1. Dogs eat grass because they are lacking nutrients in their diet.

One possible explanation for this behaviour is that the dog is lacking some nutrients in its diet. This may be true in some cases where dogs are not given proper nutrients and the animal resorts to eating dirt and grass to supplement its dietary needs. Most dogs that are fed on a balanced diet do not need to supplement their diet.

2. Dogs eat grass because they feel sick.

The guzzlers who eat quickly and barely savour their grass sometimes end up throwing up their meal. Possible explanations may be that the animal is actually using the grass technique to purposely throw up, perhaps to alleviate irritation in its stomach or to remove an item stuck in its throat.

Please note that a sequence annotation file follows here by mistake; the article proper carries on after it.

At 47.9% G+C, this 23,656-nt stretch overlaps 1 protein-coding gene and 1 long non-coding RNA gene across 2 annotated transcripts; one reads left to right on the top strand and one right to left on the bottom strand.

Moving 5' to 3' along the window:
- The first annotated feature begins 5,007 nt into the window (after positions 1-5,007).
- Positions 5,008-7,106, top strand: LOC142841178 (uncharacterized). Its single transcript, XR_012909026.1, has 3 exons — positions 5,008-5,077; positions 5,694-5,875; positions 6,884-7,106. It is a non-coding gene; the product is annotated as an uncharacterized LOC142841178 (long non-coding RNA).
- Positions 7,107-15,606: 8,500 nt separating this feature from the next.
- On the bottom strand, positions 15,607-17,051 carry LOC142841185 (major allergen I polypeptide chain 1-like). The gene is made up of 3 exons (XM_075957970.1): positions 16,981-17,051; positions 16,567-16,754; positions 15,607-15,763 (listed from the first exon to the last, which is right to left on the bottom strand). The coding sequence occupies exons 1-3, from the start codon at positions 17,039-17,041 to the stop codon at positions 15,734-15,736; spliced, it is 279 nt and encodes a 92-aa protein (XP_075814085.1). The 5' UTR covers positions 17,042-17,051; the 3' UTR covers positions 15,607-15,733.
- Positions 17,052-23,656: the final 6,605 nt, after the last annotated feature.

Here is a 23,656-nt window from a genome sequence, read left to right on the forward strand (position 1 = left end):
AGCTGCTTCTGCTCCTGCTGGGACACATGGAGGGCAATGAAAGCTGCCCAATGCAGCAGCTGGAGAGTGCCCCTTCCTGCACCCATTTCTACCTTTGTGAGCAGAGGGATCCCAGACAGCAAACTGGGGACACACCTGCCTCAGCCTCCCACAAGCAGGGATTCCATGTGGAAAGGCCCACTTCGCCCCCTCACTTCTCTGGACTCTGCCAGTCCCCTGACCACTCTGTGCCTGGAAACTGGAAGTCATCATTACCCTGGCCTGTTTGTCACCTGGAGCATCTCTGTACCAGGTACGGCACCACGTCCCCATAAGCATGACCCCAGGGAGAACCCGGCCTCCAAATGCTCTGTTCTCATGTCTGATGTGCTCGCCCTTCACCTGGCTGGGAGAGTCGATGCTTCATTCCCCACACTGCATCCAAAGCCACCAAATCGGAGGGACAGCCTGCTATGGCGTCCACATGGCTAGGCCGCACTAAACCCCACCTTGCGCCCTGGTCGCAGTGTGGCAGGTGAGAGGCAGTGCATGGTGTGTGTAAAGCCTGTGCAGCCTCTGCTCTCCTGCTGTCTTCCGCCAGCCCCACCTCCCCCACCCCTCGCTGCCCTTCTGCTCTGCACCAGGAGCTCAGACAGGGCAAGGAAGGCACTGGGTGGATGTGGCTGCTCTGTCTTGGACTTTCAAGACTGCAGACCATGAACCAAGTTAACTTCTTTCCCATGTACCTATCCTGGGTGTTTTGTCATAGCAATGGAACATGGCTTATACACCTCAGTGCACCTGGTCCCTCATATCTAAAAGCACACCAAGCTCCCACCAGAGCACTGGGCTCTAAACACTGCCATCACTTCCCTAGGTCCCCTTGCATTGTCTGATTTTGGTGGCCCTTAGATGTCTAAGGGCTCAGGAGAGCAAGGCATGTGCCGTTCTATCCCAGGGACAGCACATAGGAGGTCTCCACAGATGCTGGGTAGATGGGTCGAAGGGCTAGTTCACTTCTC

3. They just like it!

This is certainly the case with a friend's beautifully kept bull mastiffs, which are well fed on premium dog food, yet love to slowly graze, heads down in a strangely odd dog herd. The apparent love of grazing on grass rings true for many dogs as their tastes include green, leafy vegetables. My pit-bull is a lover of water-cress and caralli, strange, but true. Not surprisingly, she is a nibbler.

And the answer is...

The truth is there is no one scientifically accepted reason for dogs eating grass. Like many of life's great mysteries, there are probably many reasons. Most veterinarians agree that many dogs eat grass because they enjoy it and eating grass is not necessarily a sign of illness. In the case of the nibblers this seems highly likely.

Veterinary Advice for your Canine Lawn Mower

a. Watch the frequency of grazing and look out for other signs of illness.